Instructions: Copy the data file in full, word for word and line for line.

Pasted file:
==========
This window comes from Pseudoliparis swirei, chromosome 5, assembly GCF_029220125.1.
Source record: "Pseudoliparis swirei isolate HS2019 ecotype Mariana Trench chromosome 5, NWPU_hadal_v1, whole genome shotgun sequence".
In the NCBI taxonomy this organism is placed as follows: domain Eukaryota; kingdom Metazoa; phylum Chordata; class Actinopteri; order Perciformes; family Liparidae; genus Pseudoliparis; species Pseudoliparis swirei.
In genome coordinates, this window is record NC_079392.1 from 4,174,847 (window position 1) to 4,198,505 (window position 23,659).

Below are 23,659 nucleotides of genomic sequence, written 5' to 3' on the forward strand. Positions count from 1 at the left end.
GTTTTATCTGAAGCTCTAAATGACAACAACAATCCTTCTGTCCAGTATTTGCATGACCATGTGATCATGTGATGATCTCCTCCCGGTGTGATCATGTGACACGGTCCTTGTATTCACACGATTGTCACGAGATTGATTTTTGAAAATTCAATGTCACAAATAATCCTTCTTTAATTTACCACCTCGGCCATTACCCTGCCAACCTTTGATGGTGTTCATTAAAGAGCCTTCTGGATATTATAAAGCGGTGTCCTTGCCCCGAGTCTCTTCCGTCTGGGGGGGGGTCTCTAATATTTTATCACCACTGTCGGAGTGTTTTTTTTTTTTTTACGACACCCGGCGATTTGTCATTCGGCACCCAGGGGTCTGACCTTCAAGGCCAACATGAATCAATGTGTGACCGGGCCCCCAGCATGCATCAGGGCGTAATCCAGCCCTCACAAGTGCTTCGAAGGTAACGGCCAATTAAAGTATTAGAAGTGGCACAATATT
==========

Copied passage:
This window comes from Pseudoliparis swirei, chromosome 5, assembly GCF_029220125.1.
Source record: "Pseudoliparis swirei isolate HS2019 ecotype Mariana Trench chromosome 5, NWPU_hadal_v1, whole genome shotgun sequence".
In the NCBI taxonomy this organism is placed as follows: domain Eukaryota; kingdom Metazoa; phylum Chordata; class Actinopteri; order Perciformes; family Liparidae; genus Pseudoliparis; species Pseudoliparis swirei.
In genome coordinates, this window is record NC_079392.1 from 4,174,847 (window position 1) to 4,198,505 (window position 23,659).

Below are 23,659 nucleotides of genomic sequence, written 5' to 3' on the forward strand. Positions count from 1 at the left end.
GTTTTATCTGAAGCTCTAAATGACAACAACAATCCTTCTGTCCAGTATTTGCATGACCATGTGATCATGTGATGATCTCCTCCCGGTGTGATCATGTGACACGGTCCTTGTATTCACACGATTGTCACGAGATTGATTTTTGAAAATTCAATGTCACAAATAATCCTTCTTTAATTTACCACCTCGGCCATTACCCTGCCAACCTTTGATGGTGTTCATTAAAGAGCCTTCTGGATATTATAAAGCGGTGTCCTTGCCCCGAGTCTCTTCCGTCTGGGGGGGGGTCTCTAATATTTTATCACCACTGTCGGAGTGTTTTTTTTTTTTTTACGACACCCGGCGATTTGTCATTCGGCACCCAGGGGTCTGACCTTCAAGGCCAACATGAATCAATGTGTGACCGGGCCCCCAGCATGCATCAGGGCGTAATCCAGCCCTCACAAGTGCTTCGAAGGTAACGGCCAATTAAAGTATTAGAAGTGGCACAATATT